During the publications, I had read Nathalie Herschdorfer’s book Afterwards (Contemporary Photography Confronting the Past) and began rethinking my earlier decision to convert my photographs to Black & White and that using the original color could be relevant. Meanwhile I still found myself photographing road-side memorials, but now staying with Color, not transforming these photographs to Black & White images. Concurrent with the color decision I had also decided to rename the project to Lest I Forget.

So I am now back full circle, with the project again in Black & White. And reconciled that the project should have a combination name; In Passing – Lest I Forget.

In the next couple of weeks, I plan to write more about the continuing metamorphose of this photographic project.


October 25, 2015

Getting back on track

Filed under: Instant Nomad, Photography, Projects/Series — Tags: , , , , — Doug Stockdale @ 8:50 pm

10-11-15_Garden_District_NoLa_153321-02-01_St_Charles_trolley way

Untitled (Garden District, St Charles trolley way, New Orleans, LA October 2015) copyright 2015 Douglas Stockdale

Today I seem to have a case of the blase, so I feel a off. Usually one good cure (for me) is to jump back in the fray. Thus a great reason to finish the development of this image above I made earlier this month in New Orleans. We had taken the St Charles trolley line out to the Garden district to investigate a cemetery and to just poke around. After lunch and waiting for the arrival of the trolley to go back into the city, I played with some possible compositions, while thinking ahead about my Instant Nomad project. I was also considering the use of the lens blur app at the time I made this photograph, so this is one version that I developed. I may tweak the lens blur a bit to bring into focus a little more of the trolley post that is in the middle area near the palm tree.

I am already feeling a bit better as a result and back on track (yep, pun intended!).


October 8, 2015

Somewhere over Oz

Filed under: Photography, Projects/Series — Tags: , , , , — Doug Stockdale @ 11:57 pm


Untitled (Michigan, September 2015) copyright 2015 Douglas Stockdale

I was surprised at the end of my photographic tweaking as to how this photograph is pulling me in. To be honest, it was one of series of grab shots that I made on approach while landing at Detroit Metro airport. Having made this landing recently, I was getting prepared to photograph some industrial buildings that I knew were going to pop into sight shortly. So I was making some test exposures to make sure that I was not picking up any unwanted window reflections, so I quickly captured this and a couple other images to frame my final compositions. But then this image started to intrigue me, so I spent a little more time tweaking it. Surprise, a photograph that I am really enjoying.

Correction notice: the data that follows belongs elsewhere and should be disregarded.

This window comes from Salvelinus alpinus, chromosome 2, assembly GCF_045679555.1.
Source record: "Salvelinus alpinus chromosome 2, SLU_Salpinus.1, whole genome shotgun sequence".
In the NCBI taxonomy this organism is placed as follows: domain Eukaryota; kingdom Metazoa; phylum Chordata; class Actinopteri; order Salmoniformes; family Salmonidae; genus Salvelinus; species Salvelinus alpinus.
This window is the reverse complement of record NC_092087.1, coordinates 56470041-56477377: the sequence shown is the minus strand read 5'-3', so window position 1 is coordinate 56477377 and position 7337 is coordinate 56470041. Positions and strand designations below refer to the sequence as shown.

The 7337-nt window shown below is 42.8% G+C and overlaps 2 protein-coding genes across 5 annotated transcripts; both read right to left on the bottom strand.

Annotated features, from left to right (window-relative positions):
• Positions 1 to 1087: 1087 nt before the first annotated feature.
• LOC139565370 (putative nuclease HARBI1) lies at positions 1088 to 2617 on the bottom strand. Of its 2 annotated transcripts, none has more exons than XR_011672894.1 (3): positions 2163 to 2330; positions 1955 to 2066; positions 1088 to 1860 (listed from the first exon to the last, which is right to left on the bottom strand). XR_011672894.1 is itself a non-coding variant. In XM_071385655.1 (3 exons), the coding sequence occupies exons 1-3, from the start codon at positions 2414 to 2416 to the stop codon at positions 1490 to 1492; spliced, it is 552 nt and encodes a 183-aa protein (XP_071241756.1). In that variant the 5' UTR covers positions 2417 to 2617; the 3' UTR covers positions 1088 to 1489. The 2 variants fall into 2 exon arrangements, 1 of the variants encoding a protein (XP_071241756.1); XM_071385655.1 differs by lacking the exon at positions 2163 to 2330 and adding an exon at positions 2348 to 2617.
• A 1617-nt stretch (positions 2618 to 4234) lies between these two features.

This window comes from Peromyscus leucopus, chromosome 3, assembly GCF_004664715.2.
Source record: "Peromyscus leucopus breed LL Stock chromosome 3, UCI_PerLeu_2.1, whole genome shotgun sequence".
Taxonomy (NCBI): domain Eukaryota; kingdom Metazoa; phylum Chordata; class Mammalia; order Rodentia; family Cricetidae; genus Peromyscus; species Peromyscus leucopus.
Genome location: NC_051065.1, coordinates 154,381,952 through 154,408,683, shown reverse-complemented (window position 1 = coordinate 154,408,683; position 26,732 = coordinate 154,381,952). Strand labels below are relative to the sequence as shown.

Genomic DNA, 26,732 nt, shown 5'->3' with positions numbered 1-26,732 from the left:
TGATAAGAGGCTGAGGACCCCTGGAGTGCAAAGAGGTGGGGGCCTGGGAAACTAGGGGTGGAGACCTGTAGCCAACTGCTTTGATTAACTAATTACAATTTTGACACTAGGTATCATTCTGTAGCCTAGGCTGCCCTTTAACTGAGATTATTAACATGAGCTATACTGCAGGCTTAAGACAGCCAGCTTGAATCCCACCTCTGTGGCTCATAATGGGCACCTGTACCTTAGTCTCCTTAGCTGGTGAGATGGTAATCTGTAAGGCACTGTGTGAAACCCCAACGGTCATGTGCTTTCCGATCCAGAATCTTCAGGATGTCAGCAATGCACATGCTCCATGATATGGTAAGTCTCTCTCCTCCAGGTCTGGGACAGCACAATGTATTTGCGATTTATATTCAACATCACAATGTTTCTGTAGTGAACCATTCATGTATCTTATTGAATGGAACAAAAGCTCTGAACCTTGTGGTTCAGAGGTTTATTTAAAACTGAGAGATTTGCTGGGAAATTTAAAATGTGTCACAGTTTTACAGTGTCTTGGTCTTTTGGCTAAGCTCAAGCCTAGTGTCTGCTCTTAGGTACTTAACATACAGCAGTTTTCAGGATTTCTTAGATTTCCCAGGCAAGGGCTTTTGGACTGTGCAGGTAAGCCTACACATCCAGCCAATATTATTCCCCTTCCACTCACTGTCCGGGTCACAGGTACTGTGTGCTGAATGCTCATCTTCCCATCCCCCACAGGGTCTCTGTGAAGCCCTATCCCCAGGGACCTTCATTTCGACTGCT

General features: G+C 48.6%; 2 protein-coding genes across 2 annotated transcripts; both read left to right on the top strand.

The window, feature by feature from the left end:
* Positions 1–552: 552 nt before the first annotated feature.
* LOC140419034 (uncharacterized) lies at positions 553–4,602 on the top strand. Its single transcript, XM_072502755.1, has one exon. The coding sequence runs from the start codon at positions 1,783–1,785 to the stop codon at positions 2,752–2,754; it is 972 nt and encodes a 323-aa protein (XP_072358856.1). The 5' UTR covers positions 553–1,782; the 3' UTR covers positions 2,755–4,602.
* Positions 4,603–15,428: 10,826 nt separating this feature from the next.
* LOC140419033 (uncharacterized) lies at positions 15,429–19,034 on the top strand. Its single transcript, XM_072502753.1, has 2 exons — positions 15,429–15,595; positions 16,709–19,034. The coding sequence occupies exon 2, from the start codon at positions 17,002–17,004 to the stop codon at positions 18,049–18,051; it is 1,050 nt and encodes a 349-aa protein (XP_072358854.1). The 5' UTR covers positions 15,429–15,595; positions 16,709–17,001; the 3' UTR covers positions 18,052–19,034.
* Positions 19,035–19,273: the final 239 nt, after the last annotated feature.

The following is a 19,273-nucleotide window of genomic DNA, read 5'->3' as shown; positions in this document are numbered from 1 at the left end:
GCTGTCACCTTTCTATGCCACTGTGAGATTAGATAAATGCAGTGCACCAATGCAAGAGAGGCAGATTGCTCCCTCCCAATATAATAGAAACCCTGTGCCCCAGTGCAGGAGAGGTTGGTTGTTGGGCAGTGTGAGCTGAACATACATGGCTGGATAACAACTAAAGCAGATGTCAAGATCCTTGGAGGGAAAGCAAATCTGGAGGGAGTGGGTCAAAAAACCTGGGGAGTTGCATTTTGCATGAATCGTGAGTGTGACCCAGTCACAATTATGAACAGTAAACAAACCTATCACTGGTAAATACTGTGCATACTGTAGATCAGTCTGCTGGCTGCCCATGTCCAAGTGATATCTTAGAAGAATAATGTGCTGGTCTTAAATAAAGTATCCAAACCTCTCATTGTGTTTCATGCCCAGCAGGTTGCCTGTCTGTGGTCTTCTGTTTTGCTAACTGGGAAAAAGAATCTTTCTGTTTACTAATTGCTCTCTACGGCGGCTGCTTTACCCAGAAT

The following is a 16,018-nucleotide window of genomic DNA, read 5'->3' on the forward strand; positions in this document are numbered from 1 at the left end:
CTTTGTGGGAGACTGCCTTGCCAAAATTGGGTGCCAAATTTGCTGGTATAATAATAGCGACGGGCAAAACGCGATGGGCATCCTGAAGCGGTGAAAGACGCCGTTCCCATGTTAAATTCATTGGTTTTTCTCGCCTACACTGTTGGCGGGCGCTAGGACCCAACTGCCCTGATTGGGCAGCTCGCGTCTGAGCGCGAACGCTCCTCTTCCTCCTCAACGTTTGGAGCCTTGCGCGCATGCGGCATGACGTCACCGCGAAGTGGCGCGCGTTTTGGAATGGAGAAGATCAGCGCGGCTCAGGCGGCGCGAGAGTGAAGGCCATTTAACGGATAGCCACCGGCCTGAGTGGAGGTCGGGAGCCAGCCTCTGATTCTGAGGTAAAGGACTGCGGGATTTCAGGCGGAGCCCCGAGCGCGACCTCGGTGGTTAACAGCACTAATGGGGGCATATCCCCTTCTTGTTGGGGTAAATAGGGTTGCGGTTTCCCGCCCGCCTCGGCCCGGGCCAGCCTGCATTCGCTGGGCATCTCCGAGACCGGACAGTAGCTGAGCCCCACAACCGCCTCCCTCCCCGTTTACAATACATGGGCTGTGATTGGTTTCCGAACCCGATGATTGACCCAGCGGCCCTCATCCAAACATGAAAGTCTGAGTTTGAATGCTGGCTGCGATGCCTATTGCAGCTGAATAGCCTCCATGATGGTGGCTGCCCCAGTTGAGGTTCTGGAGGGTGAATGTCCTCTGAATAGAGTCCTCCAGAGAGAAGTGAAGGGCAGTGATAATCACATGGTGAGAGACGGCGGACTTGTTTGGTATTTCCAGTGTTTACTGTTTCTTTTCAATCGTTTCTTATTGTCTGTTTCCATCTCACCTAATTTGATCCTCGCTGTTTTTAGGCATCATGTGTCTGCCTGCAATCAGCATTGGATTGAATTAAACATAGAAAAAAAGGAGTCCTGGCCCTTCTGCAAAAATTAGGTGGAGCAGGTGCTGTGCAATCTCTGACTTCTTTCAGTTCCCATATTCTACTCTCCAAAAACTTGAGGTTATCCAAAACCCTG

I don’t usually make a lot of grand landscapes (which I consider this photograph to be in that category), but occasionally I will just to try different things. In some regards, I am suspecting that this photograph is a bit auto-biographical, as this small Midwest town or maybe even a village has some attributes of where I grew up, probably a three hour drive from this place. I am thinking of this photograph is capturing the essence of a “Midwest Anyplace”, a typical middle America town. A main drag coming into, through and then out of the town, which is lined with churches, storefronts and at least one gas station somewhere in the middle, with homes lining this street on both side at either end.

I just may trying to photograph something similar again on my next journey.


October 4, 2015

Lens test: 70-200mm on Canon XTi

Filed under: Photography — Tags: , , — Doug Stockdale @ 7:48 pm


Untitled (Canyon crest home, San Clemente, CA 2015) copyright 2015 Douglas Stockdale

Zach had a pending flag football night game and the following afternoon a swim meet this weekend and I had been thinking about the possibility of mounting my Canon EF 70-200mm f/4.0 L lens meant for my Canon 5D on my Canon XTi body. Used on my 5D at 200mm, this lens has an acceptable reach, but I’ve been curious about getting a bit “closer”. Thus mounted on my XTi (10 Mpx) with the smaller sensor, I picked up about another 40% in magnification, thus I had an equivalent of a 280mm lens. Seemed reasonable to me.

I had not played with this combination before as a telephoto image was not usually of much interest to me. But after looking at some of my sports images of Zach from last year, I felt it was time to try this combination out. And yes I did not want to purchase a fast 300mm for the 5D just for this occasion. I do crop my photographs and that could lead to potentially a similar image, but I felt it was better to get a higher resolution image before I started cropping. Second, the smaller sensor should be fine as for my personal family mementos, I usually do not print any larger than 8-1/2 x 11″.

So this back-yard landscape, above, was my initial image test with this combination at 200mm (280mm equivalent). The image is also slightly cropped after getting the horizon adjusted, so a good test image. Initially I was satisfied with this landscape when viewed in camera, thus I decided to use this camera/lens combination later that evening at the football game. Now looking at this landscape photograph after some PhotoShop tweaking, it confirms my suspicions that this camera/lens combination works decently together.